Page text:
Below is a very interesting read that popped up on military.com this morning. It highlights the pains, frustration, and issues our forces face when we have to fight with an enemy with no morals, convictions, or rules. Our forces are kept to a much higher standard, which is ironic when we engage in actions like combat which are, by their very nature, the most horrific and rudimentary actions we as human beings can perform.
Anger, frustration and a hunger for revenge are running high among U.S. Marines as casualties mount on the frontline of the battle against the Taliban in southern Afghanistan.
On a base near Marjah, a Taliban stronghold in Helmand province, Marines are grieving the deaths of a sergeant and corporal killed by the remote-controlled bombs that have become the scourge of the long-running conflict.
Commanders try to keep the men’s rage in check, aware that winning over an Afghan public wary of the foreign military presence and furious about mounting civilian casualties is as crucial as any battlefield success.
“It causes a lot of frustration. My men want revenge, that is only natural,” says First Lt. Aaron MacLean, 2nd Platoon commander of Charlie Company, 1st Battalion, 6th Regiment.
“But I keep telling them that the rules are the rules for a reason. If we simply go crazy and start shooting at everything, in the long run we will lose this war because we will lose the support of the population.”
He too is frustrated, accusing the Taliban of manipulating the rules of engagement by using women and children as shields and shooting from hidden positions before dropping their weapons and standing out in the open.
“They know we can’t shoot them if they don’t carry guns or without positive identification. They are fighting us at another level now,” MacLean said.
MacLean recently led his unit on a routine foot patrol near Marjah, expected to be the scene of a major offensive this month to drive the insurgents from one of their last bastions of control.
What the Marines encountered was a likely precursor of the battle to come.
They were met by fierce gunfire from Taliban gunmen who pinned them down for three hours at the expense of two of their men.
One corporal stepped on an improvised explosive device (IED) — the remote-controlled bombs now the main weapon in the Taliban arsenal and which military intelligence officials say claim up to 90 percent of foreign troop lives.
The corporal’s legs were blown off and he was thrown yards into the air.
A second IED killed a sergeant who rushed to the corporal’s aid as bullets flew everywhere, MacLean said.
Three others were wounded in the clash, making it one of the bloodiest days for U.S. Marines since President Obama’s December announcement of a fresh troop surge in the war to eradicate the Taliban.
The death toll of foreign soldiers fighting in Afghanistan under U.S. and NATO command hit 44 in January — the highest for the month since the war began more than eight years ago — compared with 25 in January 2009.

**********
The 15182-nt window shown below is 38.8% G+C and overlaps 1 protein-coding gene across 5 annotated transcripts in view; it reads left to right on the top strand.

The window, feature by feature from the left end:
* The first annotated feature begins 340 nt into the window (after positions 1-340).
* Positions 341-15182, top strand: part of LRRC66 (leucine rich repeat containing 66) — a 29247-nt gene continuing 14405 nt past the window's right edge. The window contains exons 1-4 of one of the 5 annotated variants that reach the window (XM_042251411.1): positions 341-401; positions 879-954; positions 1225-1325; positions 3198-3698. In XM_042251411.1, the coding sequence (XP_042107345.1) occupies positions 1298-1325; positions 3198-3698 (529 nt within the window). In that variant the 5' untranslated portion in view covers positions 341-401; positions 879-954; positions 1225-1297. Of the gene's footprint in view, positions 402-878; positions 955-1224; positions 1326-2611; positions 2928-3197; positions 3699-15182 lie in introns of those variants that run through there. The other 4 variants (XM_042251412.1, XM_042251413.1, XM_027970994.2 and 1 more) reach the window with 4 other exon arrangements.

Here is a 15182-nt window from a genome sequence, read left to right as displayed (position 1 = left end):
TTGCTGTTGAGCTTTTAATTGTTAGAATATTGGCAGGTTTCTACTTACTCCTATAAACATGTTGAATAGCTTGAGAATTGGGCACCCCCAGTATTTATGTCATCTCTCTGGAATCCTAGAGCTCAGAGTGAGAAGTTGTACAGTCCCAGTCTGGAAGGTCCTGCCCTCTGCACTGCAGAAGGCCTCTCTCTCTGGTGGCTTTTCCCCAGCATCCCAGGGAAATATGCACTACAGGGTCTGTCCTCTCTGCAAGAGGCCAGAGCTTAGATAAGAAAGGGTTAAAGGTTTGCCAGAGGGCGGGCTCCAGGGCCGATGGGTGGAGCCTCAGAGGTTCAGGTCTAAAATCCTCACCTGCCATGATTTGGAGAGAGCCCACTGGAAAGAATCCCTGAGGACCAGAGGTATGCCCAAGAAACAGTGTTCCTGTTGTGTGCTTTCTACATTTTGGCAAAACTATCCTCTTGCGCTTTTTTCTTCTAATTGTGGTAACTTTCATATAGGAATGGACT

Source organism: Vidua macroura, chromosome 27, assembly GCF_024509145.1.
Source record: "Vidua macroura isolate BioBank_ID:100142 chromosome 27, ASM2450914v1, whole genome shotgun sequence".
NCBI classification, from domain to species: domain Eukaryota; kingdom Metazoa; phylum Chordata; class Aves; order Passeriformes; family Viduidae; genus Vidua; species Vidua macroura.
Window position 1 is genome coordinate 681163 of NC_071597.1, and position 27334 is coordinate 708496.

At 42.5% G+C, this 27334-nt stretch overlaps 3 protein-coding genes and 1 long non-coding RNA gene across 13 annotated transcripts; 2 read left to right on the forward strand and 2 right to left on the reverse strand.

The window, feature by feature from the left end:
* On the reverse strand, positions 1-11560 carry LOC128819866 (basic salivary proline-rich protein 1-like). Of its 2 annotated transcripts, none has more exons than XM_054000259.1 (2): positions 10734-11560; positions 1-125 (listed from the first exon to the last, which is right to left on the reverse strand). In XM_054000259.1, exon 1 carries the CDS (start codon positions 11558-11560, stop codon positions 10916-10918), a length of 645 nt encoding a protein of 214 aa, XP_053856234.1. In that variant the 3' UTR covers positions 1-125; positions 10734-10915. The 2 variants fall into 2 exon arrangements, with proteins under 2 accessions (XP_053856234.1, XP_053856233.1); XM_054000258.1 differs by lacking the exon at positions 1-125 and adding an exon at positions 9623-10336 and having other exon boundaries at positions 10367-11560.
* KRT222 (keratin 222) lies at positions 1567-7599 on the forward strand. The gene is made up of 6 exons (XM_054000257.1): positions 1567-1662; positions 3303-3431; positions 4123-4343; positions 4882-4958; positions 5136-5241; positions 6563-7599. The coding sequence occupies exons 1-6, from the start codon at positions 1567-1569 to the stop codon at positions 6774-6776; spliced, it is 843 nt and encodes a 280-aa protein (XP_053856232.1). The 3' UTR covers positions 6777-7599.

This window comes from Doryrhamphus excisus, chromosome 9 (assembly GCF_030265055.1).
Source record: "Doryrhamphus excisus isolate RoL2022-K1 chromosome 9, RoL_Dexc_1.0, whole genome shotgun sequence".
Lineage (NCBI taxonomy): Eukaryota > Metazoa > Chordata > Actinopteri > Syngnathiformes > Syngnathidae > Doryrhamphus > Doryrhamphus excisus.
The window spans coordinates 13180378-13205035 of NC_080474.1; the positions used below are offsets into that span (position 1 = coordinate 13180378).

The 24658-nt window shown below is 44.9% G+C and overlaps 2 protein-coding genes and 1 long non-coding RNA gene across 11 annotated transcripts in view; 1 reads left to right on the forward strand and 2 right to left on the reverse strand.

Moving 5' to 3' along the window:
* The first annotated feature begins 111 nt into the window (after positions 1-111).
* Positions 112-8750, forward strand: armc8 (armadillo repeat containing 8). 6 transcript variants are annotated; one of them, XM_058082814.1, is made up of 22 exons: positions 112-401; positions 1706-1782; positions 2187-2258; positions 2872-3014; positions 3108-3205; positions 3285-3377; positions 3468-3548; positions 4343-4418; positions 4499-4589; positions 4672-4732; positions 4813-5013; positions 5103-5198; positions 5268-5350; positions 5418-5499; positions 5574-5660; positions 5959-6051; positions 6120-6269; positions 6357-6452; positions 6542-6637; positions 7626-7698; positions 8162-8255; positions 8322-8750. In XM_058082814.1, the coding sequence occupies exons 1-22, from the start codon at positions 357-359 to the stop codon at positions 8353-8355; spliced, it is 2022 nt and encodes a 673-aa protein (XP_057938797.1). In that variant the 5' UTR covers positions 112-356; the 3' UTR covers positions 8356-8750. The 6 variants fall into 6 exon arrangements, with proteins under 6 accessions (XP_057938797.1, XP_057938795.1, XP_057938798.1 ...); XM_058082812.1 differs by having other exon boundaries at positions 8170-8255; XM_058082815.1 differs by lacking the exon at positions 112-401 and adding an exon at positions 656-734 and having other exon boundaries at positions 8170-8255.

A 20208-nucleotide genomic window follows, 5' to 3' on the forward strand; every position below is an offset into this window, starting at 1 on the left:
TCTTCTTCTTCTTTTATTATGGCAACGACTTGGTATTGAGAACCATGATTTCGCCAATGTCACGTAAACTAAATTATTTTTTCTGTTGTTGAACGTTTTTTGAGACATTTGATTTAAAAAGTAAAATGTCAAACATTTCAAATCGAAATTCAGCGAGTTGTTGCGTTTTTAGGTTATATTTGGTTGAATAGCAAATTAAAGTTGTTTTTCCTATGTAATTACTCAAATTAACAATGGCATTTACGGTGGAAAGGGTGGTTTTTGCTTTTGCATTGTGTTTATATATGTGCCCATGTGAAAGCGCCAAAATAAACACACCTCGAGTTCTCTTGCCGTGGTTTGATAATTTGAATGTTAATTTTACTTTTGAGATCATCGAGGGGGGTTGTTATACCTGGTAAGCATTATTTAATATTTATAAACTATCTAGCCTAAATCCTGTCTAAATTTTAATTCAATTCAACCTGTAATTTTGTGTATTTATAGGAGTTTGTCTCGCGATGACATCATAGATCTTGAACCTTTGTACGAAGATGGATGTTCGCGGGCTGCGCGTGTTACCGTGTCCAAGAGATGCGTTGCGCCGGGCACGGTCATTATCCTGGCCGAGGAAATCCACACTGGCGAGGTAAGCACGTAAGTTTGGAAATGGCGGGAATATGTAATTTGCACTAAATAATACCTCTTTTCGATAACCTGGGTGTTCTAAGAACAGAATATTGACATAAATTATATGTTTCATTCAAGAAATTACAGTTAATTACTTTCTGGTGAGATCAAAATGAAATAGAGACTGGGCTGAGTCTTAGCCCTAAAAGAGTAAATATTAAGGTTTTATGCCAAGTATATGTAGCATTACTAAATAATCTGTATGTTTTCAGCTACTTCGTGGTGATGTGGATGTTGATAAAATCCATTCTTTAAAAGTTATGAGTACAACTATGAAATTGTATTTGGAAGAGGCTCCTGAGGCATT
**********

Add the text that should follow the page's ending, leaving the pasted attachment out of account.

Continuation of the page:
The number of Americans who died last month in the conflict now in its ninth year was almost double the number for January last year, at 29 compared with 15, according to the icasualties.org website, which keeps a running tally.
The U.S. and NATO currently deploy 113,000 troops in Afghanistan, with another 40,000 due over the course of the year as part of a renewed strategy that emphasizes development and the “reconciliation” of Taliban fighters.
Most of the incoming troops will be deployed in Helmand, which along with neighboring Kandahar province has been the hub of the insurgency since the Taliban regime was removed from power in late 2001.
MacLean’s unit is among the first Marine outfits to be sent into Helmand since the surge was announced.
On the day of the ambush, Marines hunkered down in tents inside the camp as information about the encounter came in.
Some had tears in their eyes as the names of casualties were made known. Others held tightly to their weapons and yelled at their enemy on the horizon.
“We were attacked treacherously. We came under fire from everywhere, but the rules of engagement prevent me from doing my job,” said Lance Cpl. Mark Duzick, who was in the unit that was ambushed.
Outside a tent housing the Marine unit responsible for firing mortars stands an improvised cross bearing the inscription: “Here lies the 81st, death by stand down.”
Last year was the worst yet for foreign troops fighting in Afghanistan, with 520 soldiers dead, up from 295 in 2008. More troops will mean more casualties, military experts say.
For the Afghan people, too, 2009 was the deadliest, with the U.N. putting civilian deaths at 2,412 for the year, compared to 2,118 in 2008.
While most are caused by the Taliban, the insurgents easily exploit civilian casualties to spread distrust among the public for foreign and Afghan troops.
As the nature of the fight has changed, with the Taliban increasingly using suicide attacks and IEDs, there had been no traditional winter hiatus and defence ministry spokesman General Zahir Azimi said spring is likely to be ferocious.
“We will have the most intense clashes come the spring, and will shed the most blood this year,” he told AFP.